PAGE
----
See How a Stager Transformed a Bland Denver Family Room into a Trendy Hangout
Just like when an artist begins to work on a new painting, a blank canvas makes a great starting point for a professional home stager.
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Amanda Eufer-Lewis, owner and lead stylist of The Den Rentals in Denver, had that advantage when she was hired to stage a Denver townhouse. “It was very neutral, which we love, but lacked personality and character,” she says of the 2,089-square-foot home, built in 2014. “The architecture is simplistic.”
In order to transform the “average, stale townhome with a lot of rectangles and harsh lines,” Eufer-Lewis used “soft, curvy furniture to let the eye travel and scan the space,” she says.
She also wanted the three-bed, four-bath townhouse to have a modern vibe to appeal to the younger demographic that lives in the neighborhood, which is in the heart of the city. “We wanted the interior to feel elevated, more trendy, and add a punch to the otherwise run-of-the-mill interior,” she says.
When it came to the family room, arranging the furniture was tricky thanks to several tall rectangular windows and a boxy fireplace with a small square window above it. “There are a lot of rigid lines,” says Eufer-Lewis. “It’s a nice open floor plan but has what could be awkward dead space on the way to the kitchen.”
Her goals were to give purpose to that space near the kitchen, which was challenging since the home already contained a dedicated breakfast nook. She also sought to soften all the boxy shapes and lines.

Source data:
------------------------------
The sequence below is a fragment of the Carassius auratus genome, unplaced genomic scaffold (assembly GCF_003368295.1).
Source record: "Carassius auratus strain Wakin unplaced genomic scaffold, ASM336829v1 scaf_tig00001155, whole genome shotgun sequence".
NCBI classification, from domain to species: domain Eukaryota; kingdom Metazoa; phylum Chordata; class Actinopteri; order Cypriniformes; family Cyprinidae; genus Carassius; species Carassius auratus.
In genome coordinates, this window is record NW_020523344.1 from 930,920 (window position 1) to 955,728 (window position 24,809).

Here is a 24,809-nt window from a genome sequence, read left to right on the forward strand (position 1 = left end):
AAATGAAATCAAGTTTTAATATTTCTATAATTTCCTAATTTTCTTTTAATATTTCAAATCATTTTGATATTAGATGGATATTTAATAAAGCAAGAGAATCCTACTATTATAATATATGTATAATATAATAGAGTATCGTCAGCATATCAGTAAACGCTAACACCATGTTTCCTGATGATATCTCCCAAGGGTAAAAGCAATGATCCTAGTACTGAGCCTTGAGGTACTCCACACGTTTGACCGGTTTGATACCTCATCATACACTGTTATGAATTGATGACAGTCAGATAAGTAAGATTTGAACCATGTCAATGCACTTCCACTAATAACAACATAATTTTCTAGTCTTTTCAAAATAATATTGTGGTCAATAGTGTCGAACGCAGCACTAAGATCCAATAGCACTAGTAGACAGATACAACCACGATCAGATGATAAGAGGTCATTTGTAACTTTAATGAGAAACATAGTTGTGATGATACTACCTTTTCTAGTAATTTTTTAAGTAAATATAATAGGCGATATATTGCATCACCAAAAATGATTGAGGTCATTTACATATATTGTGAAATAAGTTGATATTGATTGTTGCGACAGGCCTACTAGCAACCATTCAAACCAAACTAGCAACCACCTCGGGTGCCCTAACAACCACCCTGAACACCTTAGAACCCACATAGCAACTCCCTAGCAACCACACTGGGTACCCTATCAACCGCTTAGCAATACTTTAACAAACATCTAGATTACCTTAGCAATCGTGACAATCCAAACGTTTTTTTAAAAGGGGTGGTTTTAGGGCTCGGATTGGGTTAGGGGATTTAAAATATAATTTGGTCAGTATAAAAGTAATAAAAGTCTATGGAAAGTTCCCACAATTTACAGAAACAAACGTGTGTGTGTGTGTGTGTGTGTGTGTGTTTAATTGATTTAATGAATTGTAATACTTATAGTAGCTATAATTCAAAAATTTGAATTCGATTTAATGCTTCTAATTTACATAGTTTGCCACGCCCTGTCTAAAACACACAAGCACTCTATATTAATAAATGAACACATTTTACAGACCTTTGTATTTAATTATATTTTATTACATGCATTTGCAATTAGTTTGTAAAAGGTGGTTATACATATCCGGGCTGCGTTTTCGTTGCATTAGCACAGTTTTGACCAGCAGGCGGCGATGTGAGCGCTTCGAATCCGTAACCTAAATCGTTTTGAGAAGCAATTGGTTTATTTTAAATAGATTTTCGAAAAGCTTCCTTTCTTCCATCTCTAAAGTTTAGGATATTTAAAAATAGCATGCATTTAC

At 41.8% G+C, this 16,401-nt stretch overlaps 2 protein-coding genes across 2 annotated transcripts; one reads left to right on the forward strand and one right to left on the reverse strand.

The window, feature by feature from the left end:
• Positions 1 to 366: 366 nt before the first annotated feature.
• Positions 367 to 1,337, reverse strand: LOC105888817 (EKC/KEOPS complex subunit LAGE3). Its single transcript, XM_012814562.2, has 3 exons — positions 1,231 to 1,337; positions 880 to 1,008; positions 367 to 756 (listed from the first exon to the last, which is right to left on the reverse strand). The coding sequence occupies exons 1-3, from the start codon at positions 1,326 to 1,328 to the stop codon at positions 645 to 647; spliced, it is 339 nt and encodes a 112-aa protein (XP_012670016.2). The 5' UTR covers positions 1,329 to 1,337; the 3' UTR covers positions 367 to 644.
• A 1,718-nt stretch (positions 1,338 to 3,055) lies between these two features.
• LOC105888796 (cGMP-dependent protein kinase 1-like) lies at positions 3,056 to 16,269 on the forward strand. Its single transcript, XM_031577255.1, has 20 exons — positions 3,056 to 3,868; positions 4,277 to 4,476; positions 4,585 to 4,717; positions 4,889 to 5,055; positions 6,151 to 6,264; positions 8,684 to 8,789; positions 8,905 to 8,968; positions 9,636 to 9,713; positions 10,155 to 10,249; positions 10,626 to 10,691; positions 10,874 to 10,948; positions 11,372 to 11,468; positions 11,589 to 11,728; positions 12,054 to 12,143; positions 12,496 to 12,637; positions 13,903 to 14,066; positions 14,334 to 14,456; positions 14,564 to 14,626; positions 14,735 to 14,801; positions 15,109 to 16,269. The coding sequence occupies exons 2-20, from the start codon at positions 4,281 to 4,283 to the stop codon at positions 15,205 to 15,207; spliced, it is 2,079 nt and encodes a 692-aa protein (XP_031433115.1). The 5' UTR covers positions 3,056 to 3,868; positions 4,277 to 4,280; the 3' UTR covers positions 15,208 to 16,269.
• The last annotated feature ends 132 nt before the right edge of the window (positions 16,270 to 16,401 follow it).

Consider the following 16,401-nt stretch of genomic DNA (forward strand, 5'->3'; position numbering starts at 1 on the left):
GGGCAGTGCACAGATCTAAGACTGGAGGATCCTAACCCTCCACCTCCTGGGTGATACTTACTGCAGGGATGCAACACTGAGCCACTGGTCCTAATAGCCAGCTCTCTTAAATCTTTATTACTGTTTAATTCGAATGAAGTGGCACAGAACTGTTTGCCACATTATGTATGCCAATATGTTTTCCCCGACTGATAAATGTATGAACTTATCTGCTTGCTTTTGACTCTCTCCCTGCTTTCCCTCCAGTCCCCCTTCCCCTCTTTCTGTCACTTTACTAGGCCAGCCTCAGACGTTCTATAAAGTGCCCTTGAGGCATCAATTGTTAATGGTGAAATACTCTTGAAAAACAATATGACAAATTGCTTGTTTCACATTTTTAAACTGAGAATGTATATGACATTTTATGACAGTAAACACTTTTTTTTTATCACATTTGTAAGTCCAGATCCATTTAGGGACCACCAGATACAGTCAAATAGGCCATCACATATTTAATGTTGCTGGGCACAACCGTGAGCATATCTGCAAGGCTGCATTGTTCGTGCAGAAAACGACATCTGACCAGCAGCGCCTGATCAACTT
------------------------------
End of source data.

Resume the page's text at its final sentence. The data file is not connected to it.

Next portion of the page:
To maintain the openness of the floor plan, Eufer-Lewis decided against the obvious choice of placing a sofa directly across from the fireplace. “We chose a more unconventional route,” she says. Instead, she paired a kidney-bean-shaped sofa by Article with a jelly-bean-shaped glass coffee table and curvy accent chairs in a funky, neutral snake print.
A West Elm floor lamp adds extra illumination, and a light-colored area rug by Safavieh, featuring a subtle geometric pattern, offsets the curvy furniture and showcases the room’s generous size.
Eufer-Lewis topped the vintage coffee table, from Mile High Coop, with some of her “favorite pieces to add a point of interest,” including a planet vase from Motif Modern, a vintage brass snake from JKC Vintage Decor, and assorted coffee table books.
In terms of artwork, a black-and-white sculpture by Angela Chrusciaki Blehm over the fireplace perfectly plays into the “theme of curves and organic shapes,” she says. Hanging the piece “immediately softened the harsh lines of the multiple long windows and boxy fireplace,” Eufer-Lewis adds. A large white Abbey Ratcliff painting offers plenty of texture but doesn’t overwhelm the room.
As for that odd extra space off the kitchen? She used a waterfall glass console from Safavieh to create a small bar area, complete with two ottomans tucked underneath and a custom painting by AOTH above. The finishing touches include a marble bust, glassware on a tray, a potted plant, and a lamp by Nathan Lee Beck.
“Setting up the room in this unconventional way allows the previous dead space to be a part of the overall composition and allows the eye to scan the entirety of the room versus focusing on each boxed-off zone,” Eufer-Lewis says. “We set the tone for a great entertaining space.”
The home’s buyers likely thought so, too. The property recently sold for $145,000 over asking price.